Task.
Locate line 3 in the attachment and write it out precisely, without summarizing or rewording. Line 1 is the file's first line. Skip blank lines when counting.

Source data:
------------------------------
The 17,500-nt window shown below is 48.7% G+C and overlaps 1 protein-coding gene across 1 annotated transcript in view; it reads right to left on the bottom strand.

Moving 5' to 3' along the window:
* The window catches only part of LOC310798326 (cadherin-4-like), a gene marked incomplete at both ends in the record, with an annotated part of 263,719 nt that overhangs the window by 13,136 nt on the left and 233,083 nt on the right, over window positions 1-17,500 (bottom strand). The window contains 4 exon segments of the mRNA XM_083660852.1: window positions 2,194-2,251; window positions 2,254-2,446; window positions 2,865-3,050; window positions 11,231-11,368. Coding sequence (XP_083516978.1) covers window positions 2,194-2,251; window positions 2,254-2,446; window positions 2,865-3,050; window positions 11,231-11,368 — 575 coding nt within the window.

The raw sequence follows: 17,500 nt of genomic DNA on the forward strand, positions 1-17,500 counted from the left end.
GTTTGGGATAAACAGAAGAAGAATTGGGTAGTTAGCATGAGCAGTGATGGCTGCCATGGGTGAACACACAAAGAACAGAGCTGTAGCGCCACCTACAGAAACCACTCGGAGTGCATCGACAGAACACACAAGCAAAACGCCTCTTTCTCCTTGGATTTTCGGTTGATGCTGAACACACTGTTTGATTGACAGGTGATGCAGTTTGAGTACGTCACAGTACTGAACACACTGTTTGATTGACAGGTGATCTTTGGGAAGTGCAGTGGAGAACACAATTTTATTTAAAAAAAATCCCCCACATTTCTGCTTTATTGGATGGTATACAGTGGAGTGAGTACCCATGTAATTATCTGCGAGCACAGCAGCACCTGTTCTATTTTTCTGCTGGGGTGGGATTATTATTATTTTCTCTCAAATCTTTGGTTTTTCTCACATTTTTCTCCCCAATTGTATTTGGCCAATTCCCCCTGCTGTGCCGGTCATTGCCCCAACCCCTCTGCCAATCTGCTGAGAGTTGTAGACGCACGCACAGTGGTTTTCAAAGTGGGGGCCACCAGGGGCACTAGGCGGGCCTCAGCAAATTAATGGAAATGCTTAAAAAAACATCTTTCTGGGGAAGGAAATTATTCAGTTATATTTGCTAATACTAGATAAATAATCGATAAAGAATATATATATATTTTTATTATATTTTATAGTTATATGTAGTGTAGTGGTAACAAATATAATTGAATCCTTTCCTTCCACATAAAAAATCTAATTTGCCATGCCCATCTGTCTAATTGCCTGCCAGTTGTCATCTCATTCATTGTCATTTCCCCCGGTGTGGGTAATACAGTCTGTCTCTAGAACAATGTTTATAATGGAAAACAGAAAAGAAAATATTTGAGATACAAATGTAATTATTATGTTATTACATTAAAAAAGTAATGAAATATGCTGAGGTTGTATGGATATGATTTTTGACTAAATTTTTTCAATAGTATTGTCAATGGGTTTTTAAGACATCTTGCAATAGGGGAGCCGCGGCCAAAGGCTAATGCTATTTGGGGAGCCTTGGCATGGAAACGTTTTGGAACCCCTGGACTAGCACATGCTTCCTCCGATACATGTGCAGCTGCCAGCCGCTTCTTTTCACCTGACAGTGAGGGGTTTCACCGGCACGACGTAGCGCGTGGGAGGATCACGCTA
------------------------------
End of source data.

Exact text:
* The window catches only part of LOC310798326 (cadherin-4-like), a gene marked incomplete at both ends in the record, with an annotated part of 263,719 nt that overhangs the window by 13,136 nt on the left and 233,083 nt on the right, over window positions 1-17,500 (bottom strand). The window contains 4 exon segments of the mRNA XM_083660852.1: window positions 2,194-2,251; window positions 2,254-2,446; window positions 2,865-3,050; window positions 11,231-11,368. Coding sequence (XP_083516978.1) covers window positions 2,194-2,251; window positions 2,254-2,446; window positions 2,865-3,050; window positions 11,231-11,368 — 575 coding nt within the window.